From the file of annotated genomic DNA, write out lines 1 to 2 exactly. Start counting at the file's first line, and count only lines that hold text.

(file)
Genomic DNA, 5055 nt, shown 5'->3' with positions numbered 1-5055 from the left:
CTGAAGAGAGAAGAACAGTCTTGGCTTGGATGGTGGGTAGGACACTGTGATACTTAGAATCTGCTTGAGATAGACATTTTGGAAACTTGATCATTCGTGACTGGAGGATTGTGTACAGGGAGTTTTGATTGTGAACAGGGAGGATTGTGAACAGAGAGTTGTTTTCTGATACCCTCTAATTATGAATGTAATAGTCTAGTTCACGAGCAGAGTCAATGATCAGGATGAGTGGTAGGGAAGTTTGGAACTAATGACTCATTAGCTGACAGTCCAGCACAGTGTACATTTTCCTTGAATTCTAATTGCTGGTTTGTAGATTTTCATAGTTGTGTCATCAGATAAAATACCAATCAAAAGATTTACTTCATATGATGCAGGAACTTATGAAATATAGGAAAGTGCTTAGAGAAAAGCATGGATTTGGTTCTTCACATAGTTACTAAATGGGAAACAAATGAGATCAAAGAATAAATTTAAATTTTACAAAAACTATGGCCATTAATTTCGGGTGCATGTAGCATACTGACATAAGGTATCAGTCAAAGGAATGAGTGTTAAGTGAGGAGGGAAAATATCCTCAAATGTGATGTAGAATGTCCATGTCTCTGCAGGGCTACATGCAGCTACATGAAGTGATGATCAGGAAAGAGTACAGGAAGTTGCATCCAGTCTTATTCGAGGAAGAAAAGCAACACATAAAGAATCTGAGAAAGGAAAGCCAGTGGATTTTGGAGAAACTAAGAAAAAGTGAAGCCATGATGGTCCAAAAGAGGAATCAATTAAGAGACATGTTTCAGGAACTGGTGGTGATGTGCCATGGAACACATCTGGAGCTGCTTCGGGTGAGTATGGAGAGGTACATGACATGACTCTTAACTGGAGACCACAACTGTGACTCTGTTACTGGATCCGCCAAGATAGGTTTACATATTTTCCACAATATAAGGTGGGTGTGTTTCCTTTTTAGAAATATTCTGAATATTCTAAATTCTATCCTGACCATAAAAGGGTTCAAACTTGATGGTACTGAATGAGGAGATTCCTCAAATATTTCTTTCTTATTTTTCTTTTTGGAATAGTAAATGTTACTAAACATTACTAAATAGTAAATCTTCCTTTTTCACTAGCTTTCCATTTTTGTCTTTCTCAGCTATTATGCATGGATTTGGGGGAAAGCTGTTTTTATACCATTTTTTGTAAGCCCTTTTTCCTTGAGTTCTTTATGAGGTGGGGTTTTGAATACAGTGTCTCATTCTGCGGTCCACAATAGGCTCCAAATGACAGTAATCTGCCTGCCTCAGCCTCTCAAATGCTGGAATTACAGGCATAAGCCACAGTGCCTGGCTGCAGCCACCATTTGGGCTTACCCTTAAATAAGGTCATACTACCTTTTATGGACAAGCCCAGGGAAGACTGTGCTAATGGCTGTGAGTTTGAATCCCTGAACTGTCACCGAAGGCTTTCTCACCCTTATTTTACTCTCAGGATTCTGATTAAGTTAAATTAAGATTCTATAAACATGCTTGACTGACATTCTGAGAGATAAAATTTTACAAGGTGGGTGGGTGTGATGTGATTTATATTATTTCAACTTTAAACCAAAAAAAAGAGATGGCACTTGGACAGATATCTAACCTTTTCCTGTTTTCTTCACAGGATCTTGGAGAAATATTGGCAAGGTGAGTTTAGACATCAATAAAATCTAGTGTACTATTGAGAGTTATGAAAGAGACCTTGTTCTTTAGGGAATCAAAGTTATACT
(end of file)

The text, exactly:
Genomic DNA, 5055 nt, shown 5'->3' with positions numbered 1-5055 from the left:
CTGAAGAGAGAAGAACAGTCTTGGCTTGGATGGTGGGTAGGACACTGTGATACTTAGAATCTGCTTGAGATAGACATTTTGGAAACTTGATCATTCGTGACTGGAGGATTGTGTACAGGGAGTTTTGATTGTGAACAGGGAGGATTGTGAACAGAGAGTTGTTTTCTGATACCCTCTAATTATGAATGTAATAGTCTAGTTCACGAGCAGAGTCAATGATCAGGATGAGTGGTAGGGAAGTTTGGAACTAATGACTCATTAGCTGACAGTCCAGCACAGTGTACATTTTCCTTGAATTCTAATTGCTGGTTTGTAGATTTTCATAGTTGTGTCATCAGATAAAATACCAATCAAAAGATTTACTTCATATGATGCAGGAACTTATGAAATATAGGAAAGTGCTTAGAGAAAAGCATGGATTTGGTTCTTCACATAGTTACTAAATGGGAAACAAATGAGATCAAAGAATAAATTTAAATTTTACAAAAACTATGGCCATTAATTTCGGGTGCATGTAGCATACTGACATAAGGTATCAGTCAAAGGAATGAGTGTTAAGTGAGGAGGGAAAATATCCTCAAATGTGATGTAGAATGTCCATGTCTCTGCAGGGCTACATGCAGCTACATGAAGTGATGATCAGGAAAGAGTACAGGAAGTTGCATCCAGTCTTATTCGAGGAAGAAAAGCAACACATAAAGAATCTGAGAAAGGAAAGCCAGTGGATTTTGGAGAAACTAAGAAAAAGTGAAGCCATGATGGTCCAAAAGAGGAATCAATTAAGAGACATGTTTCAGGAACTGGTGGTGATGTGCCATGGAACACATCTGGAGCTGCTTCGGGTGAGTATGGAGAGGTACATGACATGACTCTTAACTGGAGACCACAACTGTGACTCTGTTACTGGATCCGCCAAGATAGGTTTACATATTTTCCACAATATAAGGTGGGTGTGTTTCCTTTTTAGAAATATTCTGAATATTCTAAATTCTATCCTGACCATAAAAGGGTTCAAACTTGATGGTACTGAATGAGGAGATTCCTCAAATATTTCTTTCTTATTTTTCTTTTTGGAATAGTAAATGTTACTAAACATTACTAAATAGTAAATCTTCCTTTTTCACTAGCTTTCCATTTTTGTCTTTCTCAGCTATTATGCATGGATTTGGGGGAAAGCTGTTTTTATACCATTTTTTGTAAGCCCTTTTTCCTTGAGTTCTTTATGAGGTGGGGTTTTGAATACAGTGTCTCATTCTGCGGTCCACAATAGGCTCCAAATGACAGTAATCTGCCTGCCTCAGCCTCTCAAATGCTGGAATTACAGGCATAAGCCACAGTGCCTGGCTGCAGCCACCATTTGGGCTTACCCTTAAATAAGGTCATACTACCTTTTATGGACAAGCCCAGGGAAGACTGTGCTAATGGCTGTGAGTTTGAATCCCTGAACTGTCACCGAAGGCTTTCTCACCCTTATTTTACTCTCAGGATTCTGATTAAGTTAAATTAAGATTCTATAAACATGCTTGACTGACATTCTGAGAGATAAAATTTTACAAGGTGGGTGGGTGTGATGTGATTTATATTATTTCAACTTTAAACCAAAAAAAAGAGATGGCACTTGGACAGATATCTAACCTTTTCCTGTTTTCTTCACAGGATCTTGGAGAAATATTGGCAAGGTGAGTTTAGACATCAATAAAATCTAGTGTACTATTGAGAGTTATGAAAGAGACCTTGTTCTTTAGGGAATCAAAGTTATACT